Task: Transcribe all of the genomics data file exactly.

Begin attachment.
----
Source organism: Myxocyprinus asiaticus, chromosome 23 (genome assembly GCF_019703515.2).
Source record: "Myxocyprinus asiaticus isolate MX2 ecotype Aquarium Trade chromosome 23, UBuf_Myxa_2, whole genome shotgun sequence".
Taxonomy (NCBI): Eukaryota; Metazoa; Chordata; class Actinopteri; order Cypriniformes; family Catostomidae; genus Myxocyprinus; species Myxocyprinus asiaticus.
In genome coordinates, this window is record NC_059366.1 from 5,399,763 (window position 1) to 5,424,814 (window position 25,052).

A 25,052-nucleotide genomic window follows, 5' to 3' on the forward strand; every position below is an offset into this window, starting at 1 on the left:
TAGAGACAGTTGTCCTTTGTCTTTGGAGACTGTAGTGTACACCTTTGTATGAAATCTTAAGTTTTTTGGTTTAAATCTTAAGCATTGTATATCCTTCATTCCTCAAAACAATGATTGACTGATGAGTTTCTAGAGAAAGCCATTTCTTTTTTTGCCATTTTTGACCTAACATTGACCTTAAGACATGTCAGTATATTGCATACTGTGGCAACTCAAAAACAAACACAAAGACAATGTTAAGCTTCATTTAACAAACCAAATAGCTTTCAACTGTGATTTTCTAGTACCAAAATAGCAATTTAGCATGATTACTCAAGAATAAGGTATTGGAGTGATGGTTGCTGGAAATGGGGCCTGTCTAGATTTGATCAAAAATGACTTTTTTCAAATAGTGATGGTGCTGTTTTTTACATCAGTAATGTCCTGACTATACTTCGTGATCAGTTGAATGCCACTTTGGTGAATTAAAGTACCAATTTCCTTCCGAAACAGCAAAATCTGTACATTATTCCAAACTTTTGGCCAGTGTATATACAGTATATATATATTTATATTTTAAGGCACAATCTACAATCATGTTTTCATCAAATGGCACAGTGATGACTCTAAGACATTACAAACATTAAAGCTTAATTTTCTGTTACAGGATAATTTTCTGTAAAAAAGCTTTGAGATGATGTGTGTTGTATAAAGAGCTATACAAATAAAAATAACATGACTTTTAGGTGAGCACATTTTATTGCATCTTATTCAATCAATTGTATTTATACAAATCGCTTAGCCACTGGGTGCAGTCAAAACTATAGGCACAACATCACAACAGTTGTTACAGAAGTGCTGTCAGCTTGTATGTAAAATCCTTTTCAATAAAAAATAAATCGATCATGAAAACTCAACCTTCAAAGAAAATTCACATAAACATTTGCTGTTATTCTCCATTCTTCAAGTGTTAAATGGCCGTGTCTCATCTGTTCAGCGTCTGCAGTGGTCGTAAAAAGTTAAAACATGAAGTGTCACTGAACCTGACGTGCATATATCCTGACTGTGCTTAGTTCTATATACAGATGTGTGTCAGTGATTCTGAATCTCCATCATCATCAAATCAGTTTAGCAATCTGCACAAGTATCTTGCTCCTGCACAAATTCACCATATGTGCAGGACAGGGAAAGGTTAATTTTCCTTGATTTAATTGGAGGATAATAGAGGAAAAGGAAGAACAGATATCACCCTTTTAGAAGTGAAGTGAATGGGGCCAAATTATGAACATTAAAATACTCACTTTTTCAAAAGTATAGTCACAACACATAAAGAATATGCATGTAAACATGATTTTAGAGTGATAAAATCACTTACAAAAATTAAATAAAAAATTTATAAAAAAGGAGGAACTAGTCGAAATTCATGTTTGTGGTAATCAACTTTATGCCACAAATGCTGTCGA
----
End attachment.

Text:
Source organism: Myxocyprinus asiaticus, chromosome 23 (genome assembly GCF_019703515.2).
Source record: "Myxocyprinus asiaticus isolate MX2 ecotype Aquarium Trade chromosome 23, UBuf_Myxa_2, whole genome shotgun sequence".
Taxonomy (NCBI): Eukaryota; Metazoa; Chordata; class Actinopteri; order Cypriniformes; family Catostomidae; genus Myxocyprinus; species Myxocyprinus asiaticus.
In genome coordinates, this window is record NC_059366.1 from 5,399,763 (window position 1) to 5,424,814 (window position 25,052).

A 25,052-nucleotide genomic window follows, 5' to 3' on the forward strand; every position below is an offset into this window, starting at 1 on the left:
TAGAGACAGTTGTCCTTTGTCTTTGGAGACTGTAGTGTACACCTTTGTATGAAATCTTAAGTTTTTTGGTTTAAATCTTAAGCATTGTATATCCTTCATTCCTCAAAACAATGATTGACTGATGAGTTTCTAGAGAAAGCCATTTCTTTTTTTGCCATTTTTGACCTAACATTGACCTTAAGACATGTCAGTATATTGCATACTGTGGCAACTCAAAAACAAACACAAAGACAATGTTAAGCTTCATTTAACAAACCAAATAGCTTTCAACTGTGATTTTCTAGTACCAAAATAGCAATTTAGCATGATTACTCAAGAATAAGGTATTGGAGTGATGGTTGCTGGAAATGGGGCCTGTCTAGATTTGATCAAAAATGACTTTTTTCAAATAGTGATGGTGCTGTTTTTTACATCAGTAATGTCCTGACTATACTTCGTGATCAGTTGAATGCCACTTTGGTGAATTAAAGTACCAATTTCCTTCCGAAACAGCAAAATCTGTACATTATTCCAAACTTTTGGCCAGTGTATATACAGTATATATATATTTATATTTTAAGGCACAATCTACAATCATGTTTTCATCAAATGGCACAGTGATGACTCTAAGACATTACAAACATTAAAGCTTAATTTTCTGTTACAGGATAATTTTCTGTAAAAAAGCTTTGAGATGATGTGTGTTGTATAAAGAGCTATACAAATAAAAATAACATGACTTTTAGGTGAGCACATTTTATTGCATCTTATTCAATCAATTGTATTTATACAAATCGCTTAGCCACTGGGTGCAGTCAAAACTATAGGCACAACATCACAACAGTTGTTACAGAAGTGCTGTCAGCTTGTATGTAAAATCCTTTTCAATAAAAAATAAATCGATCATGAAAACTCAACCTTCAAAGAAAATTCACATAAACATTTGCTGTTATTCTCCATTCTTCAAGTGTTAAATGGCCGTGTCTCATCTGTTCAGCGTCTGCAGTGGTCGTAAAAAGTTAAAACATGAAGTGTCACTGAACCTGACGTGCATATATCCTGACTGTGCTTAGTTCTATATACAGATGTGTGTCAGTGATTCTGAATCTCCATCATCATCAAATCAGTTTAGCAATCTGCACAAGTATCTTGCTCCTGCACAAATTCACCATATGTGCAGGACAGGGAAAGGTTAATTTTCCTTGATTTAATTGGAGGATAATAGAGGAAAAGGAAGAACAGATATCACCCTTTTAGAAGTGAAGTGAATGGGGCCAAATTATGAACATTAAAATACTCACTTTTTCAAAAGTATAGTCACAACACATAAAGAATATGCATGTAAACATGATTTTAGAGTGATAAAATCACTTACAAAAATTAAATAAAAAATTTATAAAAAAGGAGGAACTAGTCGAAATTCATGTTTGTGGTAATCAACTTTATGCCACAAATGCTGTCGA